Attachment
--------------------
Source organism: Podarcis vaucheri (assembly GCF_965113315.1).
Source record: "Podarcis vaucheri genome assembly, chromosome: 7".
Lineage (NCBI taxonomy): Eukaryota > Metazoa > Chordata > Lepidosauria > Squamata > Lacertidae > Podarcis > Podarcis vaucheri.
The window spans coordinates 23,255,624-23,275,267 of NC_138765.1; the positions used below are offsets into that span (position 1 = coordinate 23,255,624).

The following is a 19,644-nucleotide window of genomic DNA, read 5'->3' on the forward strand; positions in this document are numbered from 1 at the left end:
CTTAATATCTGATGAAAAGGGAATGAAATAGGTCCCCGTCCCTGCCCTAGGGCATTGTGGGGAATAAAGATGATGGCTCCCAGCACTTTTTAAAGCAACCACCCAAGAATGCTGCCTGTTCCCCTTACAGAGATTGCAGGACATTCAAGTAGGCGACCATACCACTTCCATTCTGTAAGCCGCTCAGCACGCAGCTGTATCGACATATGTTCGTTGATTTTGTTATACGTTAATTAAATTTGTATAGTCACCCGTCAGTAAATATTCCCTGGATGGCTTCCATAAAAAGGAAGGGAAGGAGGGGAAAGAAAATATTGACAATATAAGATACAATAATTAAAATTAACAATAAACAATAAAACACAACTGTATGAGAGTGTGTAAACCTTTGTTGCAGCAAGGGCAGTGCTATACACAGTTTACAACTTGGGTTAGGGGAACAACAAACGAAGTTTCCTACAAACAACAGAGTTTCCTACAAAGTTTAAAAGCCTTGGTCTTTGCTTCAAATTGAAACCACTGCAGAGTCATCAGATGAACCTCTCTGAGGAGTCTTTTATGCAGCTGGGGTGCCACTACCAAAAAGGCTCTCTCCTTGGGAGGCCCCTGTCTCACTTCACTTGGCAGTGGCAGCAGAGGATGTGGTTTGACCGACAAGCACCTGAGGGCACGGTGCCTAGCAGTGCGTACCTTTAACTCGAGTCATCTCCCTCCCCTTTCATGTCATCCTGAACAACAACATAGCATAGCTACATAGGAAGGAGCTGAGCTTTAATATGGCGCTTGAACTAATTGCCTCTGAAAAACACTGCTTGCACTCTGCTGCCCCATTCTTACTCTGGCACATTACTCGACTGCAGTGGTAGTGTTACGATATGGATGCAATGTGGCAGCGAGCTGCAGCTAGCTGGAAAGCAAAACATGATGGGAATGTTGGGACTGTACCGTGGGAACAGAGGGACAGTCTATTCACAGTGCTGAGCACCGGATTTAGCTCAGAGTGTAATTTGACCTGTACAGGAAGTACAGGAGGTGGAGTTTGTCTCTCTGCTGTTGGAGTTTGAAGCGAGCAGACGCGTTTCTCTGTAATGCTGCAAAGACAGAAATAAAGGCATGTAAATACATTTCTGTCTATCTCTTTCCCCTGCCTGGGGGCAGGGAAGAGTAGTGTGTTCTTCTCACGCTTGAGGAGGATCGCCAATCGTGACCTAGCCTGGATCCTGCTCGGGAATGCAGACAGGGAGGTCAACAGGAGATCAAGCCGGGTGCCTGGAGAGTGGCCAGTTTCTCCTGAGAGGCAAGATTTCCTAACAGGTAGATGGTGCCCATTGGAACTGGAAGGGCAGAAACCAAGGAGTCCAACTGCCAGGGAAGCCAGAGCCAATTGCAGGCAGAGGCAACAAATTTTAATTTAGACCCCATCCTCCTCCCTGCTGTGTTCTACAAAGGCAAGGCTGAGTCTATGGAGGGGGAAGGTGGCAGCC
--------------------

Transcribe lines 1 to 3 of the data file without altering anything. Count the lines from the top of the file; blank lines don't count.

Source organism: Podarcis vaucheri (assembly GCF_965113315.1).
Source record: "Podarcis vaucheri genome assembly, chromosome: 7".
Lineage (NCBI taxonomy): Eukaryota > Metazoa > Chordata > Lepidosauria > Squamata > Lacertidae > Podarcis > Podarcis vaucheri.